FIG. 13 is a side elevational view of the pipefitting cover of FIG. 8 in closed position installed about a T- fitting.

DESCRIPTION OF THE PREFERRED EMBODIMENTS For the purposes of this specification, unless otherwise specified, the term pipefitting" shall be intended to refer to a fitting in general, whether or not specifically a part of a pipe, per se, both insulated and noninsulated, including, but not limited to, elbows, Ts, valves, flanges, return bends, Y branches, reducing fittings, strainers, unions, as well as various specialty fittings. Also, unless otherwise specified, the term piping is intended to refer to both insulated and noninsulated piping.

Referring now more particularly to the embodiment of the pipefitting cover of the invention illustrated in FIGS. 17 of the accompanying drawings, there is illustrated a pipefitting cover, indicated generally by reference numeral 10, in the general shape of an elbow (FIGS. 1 and 6), for covering a elbow joint pipefitting.

Pipefitting cover 10 is preferably comprised of two substantially identical half sections 12,14.

In accordance with the invention, means are provided for pivotally connecting together the individual half sections 12,14 to allow pivotal movement of these sections with respect to each other between a position of superimposed, nested relationship for storage and shipping and a position of opposed relationship, where the two half sections take the shape of the fitting to be covered.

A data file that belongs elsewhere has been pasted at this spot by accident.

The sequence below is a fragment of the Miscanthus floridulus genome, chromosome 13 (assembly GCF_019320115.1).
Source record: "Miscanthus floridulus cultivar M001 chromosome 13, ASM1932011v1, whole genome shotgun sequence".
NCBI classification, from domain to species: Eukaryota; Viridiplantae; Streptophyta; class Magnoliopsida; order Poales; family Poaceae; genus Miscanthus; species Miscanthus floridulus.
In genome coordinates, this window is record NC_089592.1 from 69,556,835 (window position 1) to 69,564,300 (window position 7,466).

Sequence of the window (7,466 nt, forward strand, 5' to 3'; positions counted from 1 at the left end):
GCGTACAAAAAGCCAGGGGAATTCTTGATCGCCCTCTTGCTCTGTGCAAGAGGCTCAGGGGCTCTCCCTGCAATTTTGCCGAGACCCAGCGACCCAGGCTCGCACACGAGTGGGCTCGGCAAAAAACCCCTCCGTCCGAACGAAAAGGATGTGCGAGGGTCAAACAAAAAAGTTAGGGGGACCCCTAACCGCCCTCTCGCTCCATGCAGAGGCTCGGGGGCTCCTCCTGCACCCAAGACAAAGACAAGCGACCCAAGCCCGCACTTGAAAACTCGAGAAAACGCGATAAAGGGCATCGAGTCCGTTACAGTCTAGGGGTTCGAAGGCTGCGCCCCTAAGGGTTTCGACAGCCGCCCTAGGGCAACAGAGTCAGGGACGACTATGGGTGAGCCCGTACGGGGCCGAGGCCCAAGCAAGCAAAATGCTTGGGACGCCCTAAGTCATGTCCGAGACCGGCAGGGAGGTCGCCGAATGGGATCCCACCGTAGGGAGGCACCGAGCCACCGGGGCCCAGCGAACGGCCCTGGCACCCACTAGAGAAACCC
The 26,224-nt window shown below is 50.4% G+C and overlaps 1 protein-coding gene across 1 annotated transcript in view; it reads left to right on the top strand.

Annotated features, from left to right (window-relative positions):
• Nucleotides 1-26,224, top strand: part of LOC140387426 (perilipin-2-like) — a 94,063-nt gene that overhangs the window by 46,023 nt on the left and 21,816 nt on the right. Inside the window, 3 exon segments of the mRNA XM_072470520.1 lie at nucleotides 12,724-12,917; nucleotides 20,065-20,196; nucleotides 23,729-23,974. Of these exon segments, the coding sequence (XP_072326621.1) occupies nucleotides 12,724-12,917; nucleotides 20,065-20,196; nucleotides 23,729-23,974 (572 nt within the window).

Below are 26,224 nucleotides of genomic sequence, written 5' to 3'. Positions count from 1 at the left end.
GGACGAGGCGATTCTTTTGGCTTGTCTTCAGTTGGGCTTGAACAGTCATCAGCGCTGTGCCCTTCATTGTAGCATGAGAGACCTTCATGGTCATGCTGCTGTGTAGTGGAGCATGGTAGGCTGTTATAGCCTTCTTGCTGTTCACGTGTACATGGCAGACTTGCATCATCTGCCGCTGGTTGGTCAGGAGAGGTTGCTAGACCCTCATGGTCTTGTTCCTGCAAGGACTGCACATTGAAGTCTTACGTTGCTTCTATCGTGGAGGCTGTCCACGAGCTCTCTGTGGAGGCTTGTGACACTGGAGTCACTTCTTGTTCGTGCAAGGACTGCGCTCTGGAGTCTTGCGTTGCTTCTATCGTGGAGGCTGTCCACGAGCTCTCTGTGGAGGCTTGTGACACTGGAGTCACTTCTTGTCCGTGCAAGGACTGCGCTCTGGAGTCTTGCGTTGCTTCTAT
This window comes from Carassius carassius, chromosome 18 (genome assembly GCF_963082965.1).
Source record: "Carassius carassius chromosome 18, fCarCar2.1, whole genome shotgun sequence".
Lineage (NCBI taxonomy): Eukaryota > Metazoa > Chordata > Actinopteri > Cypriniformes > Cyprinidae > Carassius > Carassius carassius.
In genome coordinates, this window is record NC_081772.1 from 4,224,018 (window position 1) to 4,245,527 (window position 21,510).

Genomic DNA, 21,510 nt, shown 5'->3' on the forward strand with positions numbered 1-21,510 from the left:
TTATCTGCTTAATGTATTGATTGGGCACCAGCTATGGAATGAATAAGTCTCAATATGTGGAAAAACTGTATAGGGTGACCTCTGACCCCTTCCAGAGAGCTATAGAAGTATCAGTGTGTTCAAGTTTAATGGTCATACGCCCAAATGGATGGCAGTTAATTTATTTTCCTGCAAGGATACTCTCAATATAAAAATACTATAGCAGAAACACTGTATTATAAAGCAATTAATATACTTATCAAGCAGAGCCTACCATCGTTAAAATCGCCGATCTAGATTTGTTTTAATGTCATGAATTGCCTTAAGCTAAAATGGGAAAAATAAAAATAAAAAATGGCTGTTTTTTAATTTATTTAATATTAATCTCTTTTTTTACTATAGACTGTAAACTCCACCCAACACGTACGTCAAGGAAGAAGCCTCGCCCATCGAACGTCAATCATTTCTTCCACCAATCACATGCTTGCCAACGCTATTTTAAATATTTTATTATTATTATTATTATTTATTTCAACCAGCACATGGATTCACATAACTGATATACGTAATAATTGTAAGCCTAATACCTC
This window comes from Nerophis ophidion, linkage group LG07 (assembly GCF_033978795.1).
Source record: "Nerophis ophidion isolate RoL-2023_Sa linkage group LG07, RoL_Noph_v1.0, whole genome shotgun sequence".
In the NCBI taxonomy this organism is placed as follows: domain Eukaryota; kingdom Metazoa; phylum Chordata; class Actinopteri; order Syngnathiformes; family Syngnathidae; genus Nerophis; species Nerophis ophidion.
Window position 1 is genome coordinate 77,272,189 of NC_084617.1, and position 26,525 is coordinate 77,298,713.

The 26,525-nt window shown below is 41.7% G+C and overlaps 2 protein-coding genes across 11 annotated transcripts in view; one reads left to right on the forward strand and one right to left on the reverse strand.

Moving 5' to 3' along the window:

To this end, as here preferably embodied, a rivet device 16 pivotally connects half sections 12,14 together at a point located on the outer, longer seam 18 at the intersection C of a pair of perpendicular planes A and B passing through the longitudinal and transverse centerlines, respectively, of the pipefitting cover in its closed position, shown in FIG. 1. Thus, half sections 12,14 may be nested one within the other, as shown in FIG. 2, or revolved about pivot 16 until they are opposed to one another, shown in FIGS. 3-5, where they take the shape of the fitting to be covered.

As shown in FIG. 5a, rivet device 16 may suitably be formed from a rigid metal material when cover 10 is formed from a flexible material, more fully described herein below. Alternatively, as shown in FIG. 5b at 16a, the rivet device may advantageously be formed from an elastic material, such as rubber, thereby permitting the pipefitting cover to be made from a substantially rigid metal (shown in FIG. 5b) or plastic material and yet be revolvable between the aforedescribed positions for storage and use.